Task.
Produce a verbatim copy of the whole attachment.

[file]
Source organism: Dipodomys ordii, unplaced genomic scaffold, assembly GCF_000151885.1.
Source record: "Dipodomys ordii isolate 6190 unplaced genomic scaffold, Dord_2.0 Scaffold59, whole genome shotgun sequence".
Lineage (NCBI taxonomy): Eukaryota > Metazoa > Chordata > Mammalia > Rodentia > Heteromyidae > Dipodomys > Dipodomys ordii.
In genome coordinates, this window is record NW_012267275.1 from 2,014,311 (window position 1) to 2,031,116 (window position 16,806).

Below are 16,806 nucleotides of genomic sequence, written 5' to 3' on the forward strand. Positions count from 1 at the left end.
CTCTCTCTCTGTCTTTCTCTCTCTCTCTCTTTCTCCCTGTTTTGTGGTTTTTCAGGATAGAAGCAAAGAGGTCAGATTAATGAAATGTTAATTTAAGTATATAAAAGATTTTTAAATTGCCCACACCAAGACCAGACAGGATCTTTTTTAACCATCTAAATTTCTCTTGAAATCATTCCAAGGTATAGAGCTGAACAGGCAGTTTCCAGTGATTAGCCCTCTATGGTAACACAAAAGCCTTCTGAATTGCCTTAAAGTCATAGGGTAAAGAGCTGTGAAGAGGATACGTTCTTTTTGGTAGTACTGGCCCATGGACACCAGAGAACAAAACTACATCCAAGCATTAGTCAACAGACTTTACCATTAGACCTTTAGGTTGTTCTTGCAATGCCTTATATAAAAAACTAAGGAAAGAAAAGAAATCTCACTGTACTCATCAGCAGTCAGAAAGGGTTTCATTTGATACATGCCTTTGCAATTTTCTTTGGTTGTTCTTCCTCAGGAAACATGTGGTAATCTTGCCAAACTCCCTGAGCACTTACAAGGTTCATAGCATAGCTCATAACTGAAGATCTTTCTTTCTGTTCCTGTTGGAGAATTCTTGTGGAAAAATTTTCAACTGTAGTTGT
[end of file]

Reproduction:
Source organism: Dipodomys ordii, unplaced genomic scaffold, assembly GCF_000151885.1.
Source record: "Dipodomys ordii isolate 6190 unplaced genomic scaffold, Dord_2.0 Scaffold59, whole genome shotgun sequence".
Lineage (NCBI taxonomy): Eukaryota > Metazoa > Chordata > Mammalia > Rodentia > Heteromyidae > Dipodomys > Dipodomys ordii.
In genome coordinates, this window is record NW_012267275.1 from 2,014,311 (window position 1) to 2,031,116 (window position 16,806).

Below are 16,806 nucleotides of genomic sequence, written 5' to 3' on the forward strand. Positions count from 1 at the left end.
CTCTCTCTCTGTCTTTCTCTCTCTCTCTCTTTCTCCCTGTTTTGTGGTTTTTCAGGATAGAAGCAAAGAGGTCAGATTAATGAAATGTTAATTTAAGTATATAAAAGATTTTTAAATTGCCCACACCAAGACCAGACAGGATCTTTTTTAACCATCTAAATTTCTCTTGAAATCATTCCAAGGTATAGAGCTGAACAGGCAGTTTCCAGTGATTAGCCCTCTATGGTAACACAAAAGCCTTCTGAATTGCCTTAAAGTCATAGGGTAAAGAGCTGTGAAGAGGATACGTTCTTTTTGGTAGTACTGGCCCATGGACACCAGAGAACAAAACTACATCCAAGCATTAGTCAACAGACTTTACCATTAGACCTTTAGGTTGTTCTTGCAATGCCTTATATAAAAAACTAAGGAAAGAAAAGAAATCTCACTGTACTCATCAGCAGTCAGAAAGGGTTTCATTTGATACATGCCTTTGCAATTTTCTTTGGTTGTTCTTCCTCAGGAAACATGTGGTAATCTTGCCAAACTCCCTGAGCACTTACAAGGTTCATAGCATAGCTCATAACTGAAGATCTTTCTTTCTGTTCCTGTTGGAGAATTCTTGTGGAAAAATTTTCAACTGTAGTTGT